25-year-old Zazie Beetz made waves over the summer playing Van, Donald Glover's chracter's ex and mother of his child on FX's hit show Atlanta. Her new movie Wolves, directed by Bart Freundlich, just got released and tells the story of the destruction of a prep-school basketball player (Taylor John Smith). Zazie plays the basketball player's girlfriend, who finds herself unexpectedly pregnant — and gets an abortion. This year has been a whirlwind of success for the up and coming actress, and she talks to us about her rise to fame, her battle with anxiety and the female forces that have helped guide her through it all.
You are from Germany originally. How was growing up?
I’m half German, half American. When I was a year old, I moved to New York permanently, which is where my mom is from. But, I speak German at home with my dad, who’s the only member of his family who moved to the United States, so every year I go visit my family in Berlin. I spent two or three months with my grandparents there every year, and I am very close to them. So I feel like I grew up in the States, with Germany sprinkled throughout. And I feel very lucky that I was able to have both.
Because of that background, have you considered performing in German or European films?
My dad is always pushing me in that direction. But actually, I think my opportunities are far greater here than they would be in Germany specifically. Because it’s a very homogenous country and the roles I’d be going out for would be much more niche and specific, and much smaller. The default there is definitely white German. So, I think I would be quite consistently be cast as a foreigner or an anomaly. I’m not saying that I don’t get cast as “alternative” here, or for roles that are geared towards white people and they’re like, “oh, maybe she can do that too,” but it would be much more so the case in Germany. I have more room for interesting roles and various opportunities here than there. But I did learn French in college, and that option would be more viable there than in Germany, because they have a much more diverse country. But I’m sure the success that I’m experiencing right now will expand what I can do abroad, and that would be ideal for me; whether it’s in an American film or a foreign film. But I am relatively starting out here, so we’ll see where it goes.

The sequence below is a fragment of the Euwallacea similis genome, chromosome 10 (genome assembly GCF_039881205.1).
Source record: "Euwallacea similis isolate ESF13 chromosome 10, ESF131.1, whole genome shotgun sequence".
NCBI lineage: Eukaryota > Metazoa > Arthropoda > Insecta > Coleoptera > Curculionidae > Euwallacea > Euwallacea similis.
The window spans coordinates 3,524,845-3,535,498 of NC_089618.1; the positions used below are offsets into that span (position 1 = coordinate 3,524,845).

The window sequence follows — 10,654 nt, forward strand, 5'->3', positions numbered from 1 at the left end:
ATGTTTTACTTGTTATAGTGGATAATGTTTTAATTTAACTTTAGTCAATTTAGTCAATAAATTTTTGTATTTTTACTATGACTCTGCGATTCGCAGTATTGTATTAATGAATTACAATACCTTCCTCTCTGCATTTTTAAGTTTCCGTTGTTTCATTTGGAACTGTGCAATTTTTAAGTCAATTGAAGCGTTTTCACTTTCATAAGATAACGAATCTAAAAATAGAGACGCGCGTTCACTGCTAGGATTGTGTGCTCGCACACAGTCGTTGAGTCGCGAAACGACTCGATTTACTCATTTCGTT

And your 'rise' can be mainly attributed to your work on Atlanta, which not only got a lot of buzz before coming out, but was quite extolled across the board. Usually, there is a lot of debate surrounding a hot new TV show, but this one seems to have swept everyone up.
That was my experience of it, too. I was expecting a more nuanced and niche audience, almost like a bit of a cult following. I really liked the show and FX was so supportive and so enthusiastic, but I was surprised in terms of the reach of demographic that we’ve been getting. And when people approach me on the street about it, they’re all kinds of ages and all kinds of races and they are all super-intelligent, so, it seems like we reached a really cool group of people. I was somewhat surprised about how much it took off. I mean, I knew that Donald had a huge pull, and he’s very intelligent and funny. So, based on him, I knew we would have some popularity within a group of people, but I didn’t expect this. It’s really nice to be a part of something that is widely liked.
And your new film, Wolves that was just released. Did you film that before or after Atlanta?
I filmed Wolves right before Atlanta. Wolves was the movie that allowed me to quit my day job. I got the job on Atlanta while filming Wolves, so that was wild.
So you had no idea what was in store?
I knew that I was going to work with a great group of people, but I had no idea we would be winning awards.
What was your day job?
The usual. I worked as server in New York. I worked at Grey Dog for a while, and right before Wolves I was at Café Mogador.
I love that place!